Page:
Loop three is always of test of my will. This is the point when you are staring down 50 miles and only halfway there. I find it very difficult to not focus on time, distance and pace. I started to look for a way to take my mind off it. I focused closely on pacing off the runner in front of me. He was hitting a great pace and seemed like he had been going forever and finally came to a walk as he approached the next hill. “Great run,” I said. “Thanks. You, too” he replied. And that was the beginning of an ongoing conversation that would take us through the third loop and well into the fourth.

There are several different types of runners; I would qualify this particular gentleman as a philosophical runner. His opinions and insights into ultra-running and the ultra-running community have kept me thinking for days following the race, but one thing he said stuck with me at a moment of extreme discomfort. “Pain is a privilege.”

The philosophical runner guided us through loop four a little slower than I would have liked, but given my feeling sick and undertrained, any type of finish would be better than none. I could walk the rest of the way and probably get this done. This is where having a good pacer is very valuable. At mile 72, Derek approached me as I was getting some food down and said,“Jones, man what are you doing? You are faster than this.  Let’s go and get this thing finished, and stop messing around.”

Although I probably looked at him like he was insane, I responded, “Yeah. You’re right. Let’s get back on track.”

You always want a little left in the tank for the last 20 miles of one of these races. As we stepped off Derek said, “Hey, look at the bright side, only about 5 hours left to go.”  I got a good chuckle as I responded, “Yeah, that isn’t even quite a full work day.”

You really must put aside time and distance to finish one of these because the thought of running 24-30 hours straight is almost unbearable, but if you are able to break it up and tell yourself yeah I can run 10 more miles, 5 more miles, a 5k you can make it.

We kept a fairly steady run going through the fifth loop and passed several runners. This is a tough time as you see people doing what is called the death march, people passed out at aid stations, and people heaving in the tree line.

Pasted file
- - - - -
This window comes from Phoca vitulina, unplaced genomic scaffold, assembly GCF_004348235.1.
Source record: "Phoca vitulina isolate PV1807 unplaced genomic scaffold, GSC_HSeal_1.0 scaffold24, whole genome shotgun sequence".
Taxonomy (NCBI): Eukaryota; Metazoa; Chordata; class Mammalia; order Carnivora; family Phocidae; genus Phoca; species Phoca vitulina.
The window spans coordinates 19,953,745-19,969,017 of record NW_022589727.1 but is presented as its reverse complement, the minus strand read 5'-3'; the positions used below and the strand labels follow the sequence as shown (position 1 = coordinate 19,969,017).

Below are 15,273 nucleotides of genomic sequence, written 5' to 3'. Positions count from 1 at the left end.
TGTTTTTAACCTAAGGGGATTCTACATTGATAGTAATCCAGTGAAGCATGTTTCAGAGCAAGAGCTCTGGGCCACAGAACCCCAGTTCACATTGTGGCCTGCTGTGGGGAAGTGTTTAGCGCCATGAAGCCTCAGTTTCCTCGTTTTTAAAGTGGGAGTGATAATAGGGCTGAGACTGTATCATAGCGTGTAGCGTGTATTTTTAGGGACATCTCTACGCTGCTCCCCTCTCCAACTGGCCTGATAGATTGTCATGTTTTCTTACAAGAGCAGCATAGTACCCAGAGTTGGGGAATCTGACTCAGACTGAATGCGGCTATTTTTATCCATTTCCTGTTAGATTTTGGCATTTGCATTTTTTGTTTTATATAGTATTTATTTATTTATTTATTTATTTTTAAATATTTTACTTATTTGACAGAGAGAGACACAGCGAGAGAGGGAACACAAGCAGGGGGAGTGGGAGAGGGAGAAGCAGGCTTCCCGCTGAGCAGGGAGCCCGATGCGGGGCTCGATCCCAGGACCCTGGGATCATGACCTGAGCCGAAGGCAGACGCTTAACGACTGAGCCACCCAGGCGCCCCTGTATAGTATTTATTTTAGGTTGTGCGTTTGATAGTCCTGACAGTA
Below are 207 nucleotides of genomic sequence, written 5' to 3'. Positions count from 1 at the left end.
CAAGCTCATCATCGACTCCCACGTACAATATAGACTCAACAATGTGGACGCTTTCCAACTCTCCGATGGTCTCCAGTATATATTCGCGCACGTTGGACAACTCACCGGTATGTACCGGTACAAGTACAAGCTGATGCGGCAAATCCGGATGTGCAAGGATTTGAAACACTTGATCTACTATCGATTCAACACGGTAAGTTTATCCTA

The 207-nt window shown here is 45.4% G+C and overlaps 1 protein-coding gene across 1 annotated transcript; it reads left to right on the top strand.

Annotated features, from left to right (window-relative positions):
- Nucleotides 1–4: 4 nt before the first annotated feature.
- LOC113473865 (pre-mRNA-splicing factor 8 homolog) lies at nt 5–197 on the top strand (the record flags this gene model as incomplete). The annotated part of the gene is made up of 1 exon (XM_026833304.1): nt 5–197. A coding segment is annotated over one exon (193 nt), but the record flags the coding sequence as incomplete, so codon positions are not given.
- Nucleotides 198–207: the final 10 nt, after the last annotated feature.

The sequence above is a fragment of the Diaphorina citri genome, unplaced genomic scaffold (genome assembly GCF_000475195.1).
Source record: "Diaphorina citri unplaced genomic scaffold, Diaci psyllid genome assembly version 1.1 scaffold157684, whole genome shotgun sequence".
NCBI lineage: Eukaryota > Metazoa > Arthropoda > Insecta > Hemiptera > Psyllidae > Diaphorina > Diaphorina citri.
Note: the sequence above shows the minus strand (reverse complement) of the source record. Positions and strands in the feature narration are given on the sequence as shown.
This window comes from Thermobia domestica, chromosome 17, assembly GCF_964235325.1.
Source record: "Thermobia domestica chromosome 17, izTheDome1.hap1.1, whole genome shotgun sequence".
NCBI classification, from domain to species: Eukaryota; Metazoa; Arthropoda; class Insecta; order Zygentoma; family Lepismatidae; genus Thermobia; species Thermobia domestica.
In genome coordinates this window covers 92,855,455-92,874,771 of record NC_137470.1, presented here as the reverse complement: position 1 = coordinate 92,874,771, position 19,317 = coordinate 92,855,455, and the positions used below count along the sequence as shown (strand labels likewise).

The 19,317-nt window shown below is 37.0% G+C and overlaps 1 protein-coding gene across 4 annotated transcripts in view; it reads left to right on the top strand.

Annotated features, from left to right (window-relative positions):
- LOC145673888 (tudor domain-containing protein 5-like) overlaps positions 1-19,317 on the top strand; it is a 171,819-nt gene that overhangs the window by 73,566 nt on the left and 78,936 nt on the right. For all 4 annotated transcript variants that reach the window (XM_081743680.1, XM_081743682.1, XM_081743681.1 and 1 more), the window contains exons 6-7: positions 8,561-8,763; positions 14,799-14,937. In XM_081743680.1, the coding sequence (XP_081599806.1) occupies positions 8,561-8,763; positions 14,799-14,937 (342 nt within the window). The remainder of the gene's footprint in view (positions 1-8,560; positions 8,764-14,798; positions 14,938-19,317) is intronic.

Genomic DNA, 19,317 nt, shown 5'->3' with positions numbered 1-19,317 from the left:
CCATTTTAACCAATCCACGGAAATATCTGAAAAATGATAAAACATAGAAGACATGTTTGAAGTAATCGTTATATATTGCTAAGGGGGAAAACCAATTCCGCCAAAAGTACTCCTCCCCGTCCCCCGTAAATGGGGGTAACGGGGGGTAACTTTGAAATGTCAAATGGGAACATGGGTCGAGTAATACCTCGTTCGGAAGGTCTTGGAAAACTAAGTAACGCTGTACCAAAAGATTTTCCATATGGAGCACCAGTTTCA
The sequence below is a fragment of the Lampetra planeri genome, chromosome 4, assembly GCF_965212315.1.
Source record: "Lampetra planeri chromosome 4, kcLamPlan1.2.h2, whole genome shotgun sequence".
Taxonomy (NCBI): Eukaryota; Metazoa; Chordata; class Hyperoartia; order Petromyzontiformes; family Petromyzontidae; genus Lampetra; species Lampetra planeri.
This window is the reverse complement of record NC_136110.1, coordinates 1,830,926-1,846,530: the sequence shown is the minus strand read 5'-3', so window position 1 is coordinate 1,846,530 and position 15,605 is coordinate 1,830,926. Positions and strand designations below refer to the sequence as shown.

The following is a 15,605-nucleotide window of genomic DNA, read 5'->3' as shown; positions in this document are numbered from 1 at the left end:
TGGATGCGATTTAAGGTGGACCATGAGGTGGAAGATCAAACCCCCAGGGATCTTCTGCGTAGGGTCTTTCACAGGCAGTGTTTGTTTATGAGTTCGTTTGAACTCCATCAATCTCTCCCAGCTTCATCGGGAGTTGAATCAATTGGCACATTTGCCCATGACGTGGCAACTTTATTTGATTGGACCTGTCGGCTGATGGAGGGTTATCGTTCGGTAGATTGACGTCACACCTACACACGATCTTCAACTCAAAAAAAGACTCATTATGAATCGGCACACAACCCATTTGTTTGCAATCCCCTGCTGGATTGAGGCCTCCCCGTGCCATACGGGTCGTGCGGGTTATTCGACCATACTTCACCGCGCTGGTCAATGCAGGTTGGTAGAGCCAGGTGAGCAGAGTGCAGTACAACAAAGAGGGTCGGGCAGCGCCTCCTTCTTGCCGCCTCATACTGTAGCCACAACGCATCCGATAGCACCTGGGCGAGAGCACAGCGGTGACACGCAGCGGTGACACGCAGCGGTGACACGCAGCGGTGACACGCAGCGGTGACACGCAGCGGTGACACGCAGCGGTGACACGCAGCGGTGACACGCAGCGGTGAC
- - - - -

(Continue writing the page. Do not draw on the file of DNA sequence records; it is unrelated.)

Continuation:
Although no finish was emotionally lifting as my first 100 miler, every 100-mile finish is a beautiful thing. I know the sky parted, and a golden light came shining down upon the belt buckle that was about to be presented to me as I stood on a podium tall and proud. Or someone may have just said,” You look like a finisher; you guys always just stop and bend over at the finish line,” and tossed me a buckle. But nothing is more emotionally uplifting as conquering the race. It is you against the 100 miles, irrelevant if someone else is out there or not. I looked down at my buckle and thought “Yep, pain is a privilege."

I met with Derek and Stefani, my wife, and we had a small celebration at the finish line. I can never express how awesome it is to have a good crew and how, in every race, the part they play determines how well I run. Because of them I finished the run slightly off of my PR with a time of 22 hours and 28 minutes, in a tough race that had a drop rate of almost 50 percent. The rest of the group we were with slowly trickled back in. Several IRC and PRS FIT members ran the race as well. Some finished ahead of me, some behind, but we all shared a common bond after that race, whether running or crewing.

I strongly recommend Rocky Raccoon as a race for either 50 or 100 miles. The race support is excellent and the race is well put together. Joe is a great race director and keeps the race and trail clean and organized. The downside is that the park is very strict. If you choose to race this, talk to someone who has raced it before about what you can bring, where you can put it, and what amenities you can use.

As I said, each race is different. The support we had from the IRC, OMRR, and PRS FIT, Norene and Tim Prososki, Ellen Losew, Jon Wilson, David Murphy, Chris Oles, Shane Naugher, and especially Stefani Jones and Derek Glos, all made this race like one long 22-hour party. THANKS!

2.19.2014

Sylamore 25K Trail Run

Sylamore 25K Trail Run
February 15, 2014
Race Recap
April Wilson